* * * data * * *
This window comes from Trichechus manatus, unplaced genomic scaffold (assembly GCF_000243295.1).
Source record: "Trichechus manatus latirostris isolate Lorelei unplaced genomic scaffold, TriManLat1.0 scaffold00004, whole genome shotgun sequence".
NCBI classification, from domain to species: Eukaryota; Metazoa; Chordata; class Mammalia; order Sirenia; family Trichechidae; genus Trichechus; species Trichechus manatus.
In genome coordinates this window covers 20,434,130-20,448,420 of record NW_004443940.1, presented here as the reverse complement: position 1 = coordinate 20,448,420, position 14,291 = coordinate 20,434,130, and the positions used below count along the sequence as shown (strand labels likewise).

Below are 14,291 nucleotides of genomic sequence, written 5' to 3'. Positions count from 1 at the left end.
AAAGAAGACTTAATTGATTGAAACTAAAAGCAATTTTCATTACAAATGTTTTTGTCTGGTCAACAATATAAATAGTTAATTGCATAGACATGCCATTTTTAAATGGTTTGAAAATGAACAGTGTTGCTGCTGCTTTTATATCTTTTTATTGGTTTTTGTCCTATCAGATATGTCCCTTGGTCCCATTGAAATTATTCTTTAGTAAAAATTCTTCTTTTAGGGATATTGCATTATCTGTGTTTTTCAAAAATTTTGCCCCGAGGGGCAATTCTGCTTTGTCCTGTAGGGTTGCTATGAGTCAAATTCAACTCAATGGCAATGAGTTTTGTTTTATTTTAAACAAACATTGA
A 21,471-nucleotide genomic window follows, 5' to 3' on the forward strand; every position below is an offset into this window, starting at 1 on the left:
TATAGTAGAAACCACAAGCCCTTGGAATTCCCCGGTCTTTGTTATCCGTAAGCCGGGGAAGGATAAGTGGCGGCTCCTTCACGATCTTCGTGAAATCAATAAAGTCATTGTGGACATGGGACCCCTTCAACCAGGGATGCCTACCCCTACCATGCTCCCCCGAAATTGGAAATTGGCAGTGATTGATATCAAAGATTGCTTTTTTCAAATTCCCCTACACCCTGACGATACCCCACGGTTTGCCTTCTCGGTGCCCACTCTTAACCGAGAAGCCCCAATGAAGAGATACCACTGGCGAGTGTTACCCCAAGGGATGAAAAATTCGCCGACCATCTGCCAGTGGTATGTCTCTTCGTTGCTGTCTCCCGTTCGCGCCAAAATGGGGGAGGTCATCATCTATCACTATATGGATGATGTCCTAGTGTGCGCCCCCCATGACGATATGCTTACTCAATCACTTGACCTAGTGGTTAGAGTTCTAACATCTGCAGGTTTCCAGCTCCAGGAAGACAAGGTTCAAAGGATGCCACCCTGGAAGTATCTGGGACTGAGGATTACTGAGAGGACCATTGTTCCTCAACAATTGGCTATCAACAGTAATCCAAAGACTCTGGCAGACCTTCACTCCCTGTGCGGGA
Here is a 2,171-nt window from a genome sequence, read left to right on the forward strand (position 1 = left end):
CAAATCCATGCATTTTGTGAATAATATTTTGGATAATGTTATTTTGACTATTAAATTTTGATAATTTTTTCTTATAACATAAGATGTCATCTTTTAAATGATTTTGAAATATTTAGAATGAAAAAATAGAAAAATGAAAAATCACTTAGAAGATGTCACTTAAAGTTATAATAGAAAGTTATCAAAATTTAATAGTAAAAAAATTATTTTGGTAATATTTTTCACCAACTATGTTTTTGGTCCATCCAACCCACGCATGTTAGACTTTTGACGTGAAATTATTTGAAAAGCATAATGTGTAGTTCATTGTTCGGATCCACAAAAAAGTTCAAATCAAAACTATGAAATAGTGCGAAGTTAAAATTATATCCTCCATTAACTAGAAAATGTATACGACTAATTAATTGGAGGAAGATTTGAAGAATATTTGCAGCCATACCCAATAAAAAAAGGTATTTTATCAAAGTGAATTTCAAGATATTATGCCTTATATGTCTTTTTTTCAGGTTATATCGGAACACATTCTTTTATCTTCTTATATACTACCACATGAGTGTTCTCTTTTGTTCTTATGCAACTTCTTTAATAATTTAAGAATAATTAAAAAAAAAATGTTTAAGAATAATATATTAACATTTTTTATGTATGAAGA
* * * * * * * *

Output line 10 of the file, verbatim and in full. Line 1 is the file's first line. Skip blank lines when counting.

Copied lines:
CAAATCCATGCATTTTGTGAATAATATTTTGGATAATGTTATTTTGACTATTAAATTTTGATAATTTTTTCTTATAACATAAGATGTCATCTTTTAAATGATTTTGAAATATTTAGAATGAAAAAATAGAAAAATGAAAAATCACTTAGAAGATGTCACTTAAAGTTATAATAGAAAGTTATCAAAATTTAATAGTAAAAAAATTATTTTGGTAATATTTTTCACCAACTATGTTTTTGGTCCATCCAACCCACGCATGTTAGACTTTTGACGTGAAATTATTTGAAAAGCATAATGTGTAGTTCATTGTTCGGATCCACAAAAAAGTTCAAATCAAAACTATGAAATAGTGCGAAGTTAAAATTATATCCTCCATTAACTAGAAAATGTATACGACTAATTAATTGGAGGAAGATTTGAAGAATATTTGCAGCCATACCCAATAAAAAAAGGTATTTTATCAAAGTGAATTTCAAGATATTATGCCTTATATGTCTTTTTTTCAGGTTATATCGGAACACATTCTTTTATCTTCTTATATACTACCACATGAGTGTTCTCTTTTGTTCTTATGCAACTTCTTTAATAATTTAAGAATAATTAAAAAAAAAATGTTTAAGAATAATATATTAACATTTTTTATGTATGAAGA